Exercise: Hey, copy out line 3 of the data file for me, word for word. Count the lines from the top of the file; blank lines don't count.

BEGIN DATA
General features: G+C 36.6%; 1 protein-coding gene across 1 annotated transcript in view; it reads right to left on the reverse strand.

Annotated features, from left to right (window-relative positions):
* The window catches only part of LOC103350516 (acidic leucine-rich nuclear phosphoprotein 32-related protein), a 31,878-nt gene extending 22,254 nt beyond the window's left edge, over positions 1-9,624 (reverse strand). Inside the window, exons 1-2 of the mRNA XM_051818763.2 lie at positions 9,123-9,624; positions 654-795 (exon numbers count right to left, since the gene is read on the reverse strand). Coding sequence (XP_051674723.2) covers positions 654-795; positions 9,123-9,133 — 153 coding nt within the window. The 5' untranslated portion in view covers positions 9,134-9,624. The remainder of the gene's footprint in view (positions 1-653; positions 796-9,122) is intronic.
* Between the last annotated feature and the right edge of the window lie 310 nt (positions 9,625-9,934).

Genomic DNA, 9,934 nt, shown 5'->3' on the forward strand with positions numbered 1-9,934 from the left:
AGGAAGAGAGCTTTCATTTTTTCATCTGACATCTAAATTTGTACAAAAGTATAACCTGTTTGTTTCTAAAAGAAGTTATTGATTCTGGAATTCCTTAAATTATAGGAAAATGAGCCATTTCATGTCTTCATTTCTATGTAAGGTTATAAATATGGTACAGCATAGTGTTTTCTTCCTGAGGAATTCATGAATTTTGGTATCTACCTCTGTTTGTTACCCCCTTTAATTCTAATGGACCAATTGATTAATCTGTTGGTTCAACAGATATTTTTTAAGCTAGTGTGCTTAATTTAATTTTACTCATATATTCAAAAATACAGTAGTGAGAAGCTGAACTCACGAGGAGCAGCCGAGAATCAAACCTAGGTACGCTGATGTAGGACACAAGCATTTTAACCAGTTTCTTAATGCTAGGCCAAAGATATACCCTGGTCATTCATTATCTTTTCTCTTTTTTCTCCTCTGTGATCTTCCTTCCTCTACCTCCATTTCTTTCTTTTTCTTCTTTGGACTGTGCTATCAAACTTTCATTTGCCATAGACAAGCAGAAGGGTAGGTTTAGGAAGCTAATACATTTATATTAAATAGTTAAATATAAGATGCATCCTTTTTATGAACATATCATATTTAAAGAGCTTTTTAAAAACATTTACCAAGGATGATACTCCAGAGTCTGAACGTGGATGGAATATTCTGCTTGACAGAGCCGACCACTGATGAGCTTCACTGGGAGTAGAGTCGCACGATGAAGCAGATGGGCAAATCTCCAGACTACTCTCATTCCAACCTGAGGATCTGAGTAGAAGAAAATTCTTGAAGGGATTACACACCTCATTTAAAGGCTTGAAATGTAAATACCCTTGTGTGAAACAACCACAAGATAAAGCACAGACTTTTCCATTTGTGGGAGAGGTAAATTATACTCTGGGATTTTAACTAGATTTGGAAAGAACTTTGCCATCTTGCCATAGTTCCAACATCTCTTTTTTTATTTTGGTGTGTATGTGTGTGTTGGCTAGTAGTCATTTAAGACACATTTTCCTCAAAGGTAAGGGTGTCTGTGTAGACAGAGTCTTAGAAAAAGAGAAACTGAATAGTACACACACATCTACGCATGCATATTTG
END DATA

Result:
* The window catches only part of LOC103350516 (acidic leucine-rich nuclear phosphoprotein 32-related protein), a 31,878-nt gene extending 22,254 nt beyond the window's left edge, over positions 1-9,624 (reverse strand). Inside the window, exons 1-2 of the mRNA XM_051818763.2 lie at positions 9,123-9,624; positions 654-795 (exon numbers count right to left, since the gene is read on the reverse strand). Coding sequence (XP_051674723.2) covers positions 654-795; positions 9,123-9,133 — 153 coding nt within the window. The 5' untranslated portion in view covers positions 9,134-9,624. The remainder of the gene's footprint in view (positions 1-653; positions 796-9,122) is intronic.